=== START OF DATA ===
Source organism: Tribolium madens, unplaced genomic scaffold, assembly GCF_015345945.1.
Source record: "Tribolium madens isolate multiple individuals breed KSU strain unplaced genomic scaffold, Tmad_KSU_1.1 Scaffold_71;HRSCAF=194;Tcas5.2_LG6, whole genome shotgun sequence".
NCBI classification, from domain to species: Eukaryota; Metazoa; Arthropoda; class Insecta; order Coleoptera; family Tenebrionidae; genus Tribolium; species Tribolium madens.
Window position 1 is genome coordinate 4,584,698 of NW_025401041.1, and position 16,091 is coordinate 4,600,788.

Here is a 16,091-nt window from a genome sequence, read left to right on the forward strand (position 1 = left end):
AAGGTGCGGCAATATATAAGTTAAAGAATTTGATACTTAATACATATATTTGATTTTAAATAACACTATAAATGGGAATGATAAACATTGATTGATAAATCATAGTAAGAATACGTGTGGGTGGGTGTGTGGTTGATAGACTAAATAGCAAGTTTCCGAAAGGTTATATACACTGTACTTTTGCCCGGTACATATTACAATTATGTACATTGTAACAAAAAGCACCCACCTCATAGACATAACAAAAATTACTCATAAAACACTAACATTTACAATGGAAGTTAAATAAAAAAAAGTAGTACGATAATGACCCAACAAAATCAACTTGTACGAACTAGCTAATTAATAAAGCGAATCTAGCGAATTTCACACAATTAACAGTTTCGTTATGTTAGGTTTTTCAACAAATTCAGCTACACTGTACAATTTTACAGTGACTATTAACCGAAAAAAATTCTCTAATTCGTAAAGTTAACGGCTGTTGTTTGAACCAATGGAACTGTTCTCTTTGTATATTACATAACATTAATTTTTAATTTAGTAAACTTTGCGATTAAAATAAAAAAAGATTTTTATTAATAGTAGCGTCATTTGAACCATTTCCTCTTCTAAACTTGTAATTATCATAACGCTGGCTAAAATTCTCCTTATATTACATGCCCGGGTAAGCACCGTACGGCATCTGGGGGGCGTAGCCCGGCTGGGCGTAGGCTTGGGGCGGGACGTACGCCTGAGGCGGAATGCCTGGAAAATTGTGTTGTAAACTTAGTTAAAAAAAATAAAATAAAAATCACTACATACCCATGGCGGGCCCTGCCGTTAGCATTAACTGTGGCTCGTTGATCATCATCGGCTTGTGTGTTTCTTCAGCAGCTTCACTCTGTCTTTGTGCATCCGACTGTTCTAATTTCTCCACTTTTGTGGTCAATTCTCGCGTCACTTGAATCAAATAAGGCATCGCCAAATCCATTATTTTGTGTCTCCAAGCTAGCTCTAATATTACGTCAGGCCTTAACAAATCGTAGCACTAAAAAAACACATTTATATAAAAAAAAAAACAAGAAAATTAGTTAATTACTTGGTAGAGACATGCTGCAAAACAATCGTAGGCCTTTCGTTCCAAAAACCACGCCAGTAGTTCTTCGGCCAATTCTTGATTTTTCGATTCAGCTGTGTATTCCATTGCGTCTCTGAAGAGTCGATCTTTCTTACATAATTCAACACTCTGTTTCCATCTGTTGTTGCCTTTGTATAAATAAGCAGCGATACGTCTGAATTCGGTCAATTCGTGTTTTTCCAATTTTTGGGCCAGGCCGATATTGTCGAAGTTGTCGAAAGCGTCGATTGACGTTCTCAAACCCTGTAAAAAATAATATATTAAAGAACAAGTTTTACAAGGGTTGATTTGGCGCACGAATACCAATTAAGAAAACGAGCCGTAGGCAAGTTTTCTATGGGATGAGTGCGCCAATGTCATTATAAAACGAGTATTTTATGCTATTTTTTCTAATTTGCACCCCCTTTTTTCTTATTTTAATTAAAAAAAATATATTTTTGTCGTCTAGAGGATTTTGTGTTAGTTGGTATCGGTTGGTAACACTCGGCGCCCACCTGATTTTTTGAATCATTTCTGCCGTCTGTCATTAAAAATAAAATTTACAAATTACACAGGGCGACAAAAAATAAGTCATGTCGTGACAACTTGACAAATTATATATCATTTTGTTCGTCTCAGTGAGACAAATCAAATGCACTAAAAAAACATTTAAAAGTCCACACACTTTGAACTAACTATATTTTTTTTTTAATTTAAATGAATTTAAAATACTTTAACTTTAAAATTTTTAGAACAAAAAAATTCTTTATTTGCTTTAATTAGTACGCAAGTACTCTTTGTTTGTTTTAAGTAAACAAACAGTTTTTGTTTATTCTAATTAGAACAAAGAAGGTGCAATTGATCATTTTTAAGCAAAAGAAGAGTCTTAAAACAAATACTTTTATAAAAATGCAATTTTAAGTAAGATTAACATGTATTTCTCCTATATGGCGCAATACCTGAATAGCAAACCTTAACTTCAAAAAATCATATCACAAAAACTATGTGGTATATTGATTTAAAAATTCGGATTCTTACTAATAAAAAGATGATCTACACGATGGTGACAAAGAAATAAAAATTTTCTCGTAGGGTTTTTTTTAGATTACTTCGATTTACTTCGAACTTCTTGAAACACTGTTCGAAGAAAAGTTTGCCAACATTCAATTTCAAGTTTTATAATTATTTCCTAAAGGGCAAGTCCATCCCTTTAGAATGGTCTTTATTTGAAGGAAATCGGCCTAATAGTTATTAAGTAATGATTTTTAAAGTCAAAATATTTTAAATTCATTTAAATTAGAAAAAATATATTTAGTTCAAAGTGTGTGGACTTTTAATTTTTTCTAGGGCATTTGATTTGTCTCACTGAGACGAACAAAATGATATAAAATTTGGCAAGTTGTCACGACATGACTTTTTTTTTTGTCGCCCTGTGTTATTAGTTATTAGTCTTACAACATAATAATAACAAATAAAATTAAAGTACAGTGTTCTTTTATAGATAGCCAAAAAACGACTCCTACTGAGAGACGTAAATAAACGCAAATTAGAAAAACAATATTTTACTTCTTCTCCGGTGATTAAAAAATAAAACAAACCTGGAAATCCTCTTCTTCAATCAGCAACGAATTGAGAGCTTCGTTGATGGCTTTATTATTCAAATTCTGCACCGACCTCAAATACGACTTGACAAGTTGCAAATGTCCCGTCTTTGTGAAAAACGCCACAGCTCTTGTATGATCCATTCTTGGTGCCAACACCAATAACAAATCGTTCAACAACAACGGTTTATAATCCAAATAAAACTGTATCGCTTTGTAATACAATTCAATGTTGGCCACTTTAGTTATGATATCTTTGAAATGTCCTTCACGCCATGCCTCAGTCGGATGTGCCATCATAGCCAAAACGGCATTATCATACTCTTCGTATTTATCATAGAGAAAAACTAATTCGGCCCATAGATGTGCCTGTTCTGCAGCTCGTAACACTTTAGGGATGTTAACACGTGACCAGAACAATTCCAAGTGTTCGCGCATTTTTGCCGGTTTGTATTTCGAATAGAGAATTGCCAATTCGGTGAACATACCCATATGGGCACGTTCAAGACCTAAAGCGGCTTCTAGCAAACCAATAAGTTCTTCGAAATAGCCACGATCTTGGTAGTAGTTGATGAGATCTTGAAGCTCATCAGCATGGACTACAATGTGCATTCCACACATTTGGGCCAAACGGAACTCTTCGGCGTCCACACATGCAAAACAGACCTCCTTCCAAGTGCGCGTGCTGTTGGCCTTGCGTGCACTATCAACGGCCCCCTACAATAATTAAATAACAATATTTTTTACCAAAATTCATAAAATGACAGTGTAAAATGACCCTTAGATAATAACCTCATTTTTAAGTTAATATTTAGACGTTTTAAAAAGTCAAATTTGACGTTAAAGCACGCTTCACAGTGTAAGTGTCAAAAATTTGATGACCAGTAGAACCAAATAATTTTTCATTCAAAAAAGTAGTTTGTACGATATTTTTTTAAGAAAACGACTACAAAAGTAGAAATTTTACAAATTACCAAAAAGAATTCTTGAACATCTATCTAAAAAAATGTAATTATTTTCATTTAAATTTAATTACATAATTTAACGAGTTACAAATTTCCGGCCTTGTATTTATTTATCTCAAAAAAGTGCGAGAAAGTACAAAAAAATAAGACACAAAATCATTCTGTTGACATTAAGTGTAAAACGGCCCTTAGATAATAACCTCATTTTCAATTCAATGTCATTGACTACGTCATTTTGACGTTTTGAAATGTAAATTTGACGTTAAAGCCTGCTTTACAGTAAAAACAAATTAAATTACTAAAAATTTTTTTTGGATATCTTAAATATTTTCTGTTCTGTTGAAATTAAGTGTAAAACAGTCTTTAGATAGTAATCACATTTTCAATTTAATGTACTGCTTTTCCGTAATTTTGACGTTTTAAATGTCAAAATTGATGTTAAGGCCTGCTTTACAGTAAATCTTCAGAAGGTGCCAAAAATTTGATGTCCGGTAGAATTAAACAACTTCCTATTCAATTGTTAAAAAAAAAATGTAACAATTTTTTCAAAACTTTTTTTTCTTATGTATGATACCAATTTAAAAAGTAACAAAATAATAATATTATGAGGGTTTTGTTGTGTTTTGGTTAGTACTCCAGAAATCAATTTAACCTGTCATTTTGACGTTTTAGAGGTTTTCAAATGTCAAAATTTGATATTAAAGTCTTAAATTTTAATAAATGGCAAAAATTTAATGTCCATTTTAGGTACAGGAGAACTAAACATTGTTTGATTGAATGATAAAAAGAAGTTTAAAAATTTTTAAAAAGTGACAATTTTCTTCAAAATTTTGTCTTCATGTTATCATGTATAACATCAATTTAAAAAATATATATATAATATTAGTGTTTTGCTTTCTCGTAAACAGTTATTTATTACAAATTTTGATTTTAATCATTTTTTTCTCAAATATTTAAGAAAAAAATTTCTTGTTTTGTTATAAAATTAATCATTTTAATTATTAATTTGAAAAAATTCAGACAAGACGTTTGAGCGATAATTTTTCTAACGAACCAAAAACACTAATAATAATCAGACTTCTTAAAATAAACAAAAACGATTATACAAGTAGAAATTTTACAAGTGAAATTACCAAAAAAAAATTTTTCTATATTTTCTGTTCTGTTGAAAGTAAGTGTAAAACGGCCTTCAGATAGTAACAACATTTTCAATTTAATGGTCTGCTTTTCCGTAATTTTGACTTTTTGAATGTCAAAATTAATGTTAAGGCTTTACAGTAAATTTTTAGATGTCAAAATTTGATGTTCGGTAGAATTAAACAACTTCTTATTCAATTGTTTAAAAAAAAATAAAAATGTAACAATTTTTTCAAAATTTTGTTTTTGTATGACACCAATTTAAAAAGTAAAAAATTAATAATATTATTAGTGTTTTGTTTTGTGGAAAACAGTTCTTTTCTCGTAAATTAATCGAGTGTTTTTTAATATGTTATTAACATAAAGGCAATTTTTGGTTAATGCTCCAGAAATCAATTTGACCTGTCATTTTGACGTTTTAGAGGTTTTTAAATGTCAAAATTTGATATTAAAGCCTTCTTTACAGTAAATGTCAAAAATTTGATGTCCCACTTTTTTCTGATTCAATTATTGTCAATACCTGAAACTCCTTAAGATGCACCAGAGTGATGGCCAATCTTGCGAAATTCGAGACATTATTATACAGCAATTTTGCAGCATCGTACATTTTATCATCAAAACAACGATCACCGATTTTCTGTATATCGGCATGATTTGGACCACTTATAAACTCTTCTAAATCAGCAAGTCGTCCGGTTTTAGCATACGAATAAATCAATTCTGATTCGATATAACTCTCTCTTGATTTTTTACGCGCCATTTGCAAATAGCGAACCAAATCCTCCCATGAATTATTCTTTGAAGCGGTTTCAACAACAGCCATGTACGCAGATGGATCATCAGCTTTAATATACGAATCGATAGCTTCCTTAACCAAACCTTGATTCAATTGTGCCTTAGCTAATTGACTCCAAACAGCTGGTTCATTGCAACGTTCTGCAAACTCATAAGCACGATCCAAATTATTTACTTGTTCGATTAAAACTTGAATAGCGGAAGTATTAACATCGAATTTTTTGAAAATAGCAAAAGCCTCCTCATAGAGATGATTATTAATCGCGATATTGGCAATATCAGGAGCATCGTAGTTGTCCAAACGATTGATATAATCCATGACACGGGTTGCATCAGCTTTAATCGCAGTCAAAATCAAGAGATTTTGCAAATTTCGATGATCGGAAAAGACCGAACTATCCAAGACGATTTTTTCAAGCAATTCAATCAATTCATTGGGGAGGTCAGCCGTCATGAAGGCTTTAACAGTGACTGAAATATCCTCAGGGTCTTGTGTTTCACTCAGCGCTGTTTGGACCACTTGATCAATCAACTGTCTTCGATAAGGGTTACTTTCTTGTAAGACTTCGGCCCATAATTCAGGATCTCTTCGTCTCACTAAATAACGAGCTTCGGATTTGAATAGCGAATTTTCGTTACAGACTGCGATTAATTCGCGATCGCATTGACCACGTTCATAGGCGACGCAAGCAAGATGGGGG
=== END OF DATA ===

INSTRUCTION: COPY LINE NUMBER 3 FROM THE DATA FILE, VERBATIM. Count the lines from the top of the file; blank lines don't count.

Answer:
NCBI classification, from domain to species: Eukaryota; Metazoa; Arthropoda; class Insecta; order Coleoptera; family Tenebrionidae; genus Tribolium; species Tribolium madens.